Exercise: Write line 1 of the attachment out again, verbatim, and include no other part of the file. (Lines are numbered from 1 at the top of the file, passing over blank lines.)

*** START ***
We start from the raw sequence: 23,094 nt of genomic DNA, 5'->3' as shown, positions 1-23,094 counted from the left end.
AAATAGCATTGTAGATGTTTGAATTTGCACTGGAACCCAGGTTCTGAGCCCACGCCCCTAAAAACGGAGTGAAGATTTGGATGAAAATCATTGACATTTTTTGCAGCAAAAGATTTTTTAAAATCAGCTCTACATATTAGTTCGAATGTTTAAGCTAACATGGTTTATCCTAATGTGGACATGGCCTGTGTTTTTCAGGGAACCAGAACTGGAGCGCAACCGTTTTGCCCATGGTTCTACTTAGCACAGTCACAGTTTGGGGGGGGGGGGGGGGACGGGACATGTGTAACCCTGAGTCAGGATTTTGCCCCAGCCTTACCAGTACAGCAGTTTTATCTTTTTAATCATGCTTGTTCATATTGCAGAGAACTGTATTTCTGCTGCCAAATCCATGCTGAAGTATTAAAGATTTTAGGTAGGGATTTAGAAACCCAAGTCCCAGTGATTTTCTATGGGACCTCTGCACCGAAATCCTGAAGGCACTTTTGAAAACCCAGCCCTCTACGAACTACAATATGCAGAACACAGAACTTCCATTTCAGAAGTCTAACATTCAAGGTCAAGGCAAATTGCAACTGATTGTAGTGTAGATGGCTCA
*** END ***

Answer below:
We start from the raw sequence: 23,094 nt of genomic DNA, 5'->3' as shown, positions 1-23,094 counted from the left end.